By surrendering four players for Bordick, the Mets would appear to be interested in signing Bordick long-term, something they have yet to communicate to Bick. Bordick refused to close the door to the possibility but expressed disappointment to teammates about the move.

Bordick's arrival in 1997 coincided with the club's first division championship since 1983. Like many, he believed it a harbinger of a run of success but instead experienced something less.

"I think there's a lot of frustration there because so many guys had such high hopes and aspirations for the Orioles to do much better," said Bordick. "It's certainly gotten to the point where it looked like changes had to be made. They've started to make those moves.

"And you hope for the Orioles' sakes that those moves are going to help the organization and help them get to wherever they want to be."

Bordick's mid-career development since coming from the Oakland Athletics in 1997 was nothing short of remarkable. Signed to a three-year, $9 million deal with a vesting option for 2000, Bordick nearly backed out of the agreement after reading hostile press reaction to his arriving as Cal Ripken's successor at shortstop. Only a conversation with Ripken persuaded him to come.

Initially cowed by Ripken's shadow, Bordick managed only one RBI in his first 76 at-bats and was hitting below .200 as late as May 24. In 1998, he batted only .184 against left-handed pitching despite hitting a career-high 13 home runs.

Rather than concede his limitations, Bordick immersed himself in an off-season conditioning program and became a devotee of hitting coaches Rick Down and Terry Crowley.

The results culminated in his batting a league-leading .406 against left-handed pitching last season and earning his first All-Star berth this month. Bordick also led American League shortstops in fielding percentage and total chances last season only to be denied a Gold Glove.

"It's his fault he was traded," explained center fielder Brady Anderson. "He made himself into a great player. That's why they wanted him. If he stayed mediocre, he'd still be here."

Bordick arrived at Camden Yards at about 3 p.m. to say his goodbyes and said he would report to the Mets for tonight's game against the St. Louis Cardinals.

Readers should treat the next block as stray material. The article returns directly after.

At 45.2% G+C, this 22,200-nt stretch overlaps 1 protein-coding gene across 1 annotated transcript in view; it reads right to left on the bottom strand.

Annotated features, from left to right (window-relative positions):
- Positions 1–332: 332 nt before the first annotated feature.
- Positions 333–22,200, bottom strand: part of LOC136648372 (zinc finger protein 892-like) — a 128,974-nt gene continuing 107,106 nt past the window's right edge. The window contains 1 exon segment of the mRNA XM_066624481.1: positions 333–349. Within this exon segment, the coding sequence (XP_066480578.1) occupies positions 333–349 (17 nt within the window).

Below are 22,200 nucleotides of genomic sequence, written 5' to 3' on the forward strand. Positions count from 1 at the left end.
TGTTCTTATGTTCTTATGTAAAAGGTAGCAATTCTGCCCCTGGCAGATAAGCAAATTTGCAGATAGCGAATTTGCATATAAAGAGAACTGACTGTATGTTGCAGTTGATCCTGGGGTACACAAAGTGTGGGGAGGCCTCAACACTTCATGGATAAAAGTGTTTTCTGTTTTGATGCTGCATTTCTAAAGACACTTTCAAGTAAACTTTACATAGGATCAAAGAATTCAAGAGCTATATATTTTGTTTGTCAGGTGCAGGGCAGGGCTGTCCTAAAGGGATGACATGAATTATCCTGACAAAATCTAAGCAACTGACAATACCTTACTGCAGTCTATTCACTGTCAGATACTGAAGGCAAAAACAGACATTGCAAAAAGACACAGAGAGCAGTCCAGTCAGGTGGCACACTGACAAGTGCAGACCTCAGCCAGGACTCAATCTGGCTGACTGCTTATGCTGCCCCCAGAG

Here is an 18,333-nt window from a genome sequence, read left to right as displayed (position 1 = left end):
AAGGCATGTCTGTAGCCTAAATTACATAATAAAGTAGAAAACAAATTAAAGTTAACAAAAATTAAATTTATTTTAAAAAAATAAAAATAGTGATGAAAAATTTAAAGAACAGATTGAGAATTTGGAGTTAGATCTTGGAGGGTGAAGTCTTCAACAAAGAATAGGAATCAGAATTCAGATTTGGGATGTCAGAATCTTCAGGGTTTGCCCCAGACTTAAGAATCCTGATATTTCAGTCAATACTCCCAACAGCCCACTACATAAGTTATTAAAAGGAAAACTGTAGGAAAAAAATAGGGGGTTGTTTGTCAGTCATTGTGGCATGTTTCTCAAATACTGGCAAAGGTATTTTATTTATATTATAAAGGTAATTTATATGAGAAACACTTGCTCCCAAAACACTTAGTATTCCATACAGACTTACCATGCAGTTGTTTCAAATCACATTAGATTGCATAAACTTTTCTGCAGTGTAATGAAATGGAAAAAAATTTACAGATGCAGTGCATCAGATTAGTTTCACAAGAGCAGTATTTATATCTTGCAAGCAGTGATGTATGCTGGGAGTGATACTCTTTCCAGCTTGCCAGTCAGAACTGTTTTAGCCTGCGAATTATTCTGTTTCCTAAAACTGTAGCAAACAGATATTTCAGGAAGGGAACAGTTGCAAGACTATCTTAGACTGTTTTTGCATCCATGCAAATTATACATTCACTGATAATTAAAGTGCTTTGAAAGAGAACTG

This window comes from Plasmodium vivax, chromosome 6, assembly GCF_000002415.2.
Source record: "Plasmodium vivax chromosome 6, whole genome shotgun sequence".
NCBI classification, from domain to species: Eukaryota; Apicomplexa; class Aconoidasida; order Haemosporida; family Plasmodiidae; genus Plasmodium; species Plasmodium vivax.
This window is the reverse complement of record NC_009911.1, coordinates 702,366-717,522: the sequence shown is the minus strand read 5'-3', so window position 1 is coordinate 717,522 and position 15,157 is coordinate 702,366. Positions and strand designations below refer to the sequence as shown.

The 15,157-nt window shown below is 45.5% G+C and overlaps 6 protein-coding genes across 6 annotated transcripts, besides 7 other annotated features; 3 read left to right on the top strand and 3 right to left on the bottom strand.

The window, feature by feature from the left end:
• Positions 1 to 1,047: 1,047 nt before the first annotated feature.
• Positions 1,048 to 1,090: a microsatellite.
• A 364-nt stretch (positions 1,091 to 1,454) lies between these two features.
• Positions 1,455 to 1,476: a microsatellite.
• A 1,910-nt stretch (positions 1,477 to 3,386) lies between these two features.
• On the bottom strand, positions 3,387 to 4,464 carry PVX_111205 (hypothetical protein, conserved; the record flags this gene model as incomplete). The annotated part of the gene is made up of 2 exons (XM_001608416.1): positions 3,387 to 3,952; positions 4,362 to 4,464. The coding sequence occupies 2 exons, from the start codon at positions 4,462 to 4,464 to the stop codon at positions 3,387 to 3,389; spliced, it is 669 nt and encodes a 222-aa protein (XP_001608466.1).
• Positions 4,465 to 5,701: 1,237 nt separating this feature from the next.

Bordick left a team noticeably affected by his loss.

Hargrove called him "the most professional player I've been around." Crowley, credited by Bordick for much of his offensive renaissance, lamented that he'll have to reset his watch since Bordick arrived daily to take the first turn in the indoor cage.

"It's hard to hear goodbye from him," said Crowley. "He worked to make himself a great player. To see him leave is tough. He's one of the best guys I've ever been around. I'm sure we're getting something special in return."

"It's always important when you think you see the light at the end of the tunnel that it's not a train coming at you," said Hargrove. "That's the most important thing. We never approach a game looking toward tomorrow or next year. We honestly approach every game to win that night.

"I'm not giving up on this season. We still have too much to play. Stranger things have happened."

Melvin Mora file

Personal: Height: 5-10; Weight: 180; Throws: Right; Bats: Right; Age: 28; Birthdate: 2-2-72; Birthplace: Aqua Negra, Venezuela; Resides: Naquanqua, Venezuela; Contract status: Signed through 2000; Family: Single

Major league career highlights: 1999: Appeared in 45 games in the outfield, four games at second, three games at third base and one game at shortstop. In playoffs had four outfield assists, one shy of post-season record; hit home run in Game 2 of NLCS to become seventh player in NL history to hit home run in first LCS at bat.

Background: Played for the Venezuelan National Soccer League. Played professional soccer and was an amateur boxer as a youngster; grew up with Houston's Richard Hidalgo.

Major-league statistics:

Year Club Avg. G AB R H 2B 3B HR RBI BB SO SB

1999 Mets .161 66 31 6 5 0 0 0 1 4 7 2

2000 Mets .260 79 215 35 56 13 2 6 30 18 48 7

Totals: .248 145 246 41 61 13 2 6 31 22 55 9

Division Series statistics

1999 Mets .000 3 1 1 0 0 0 0 0 1 0 0

League Championship Series statistics:

1999 Mets .429 6 14 3 6 0 0 1 2 2 2 2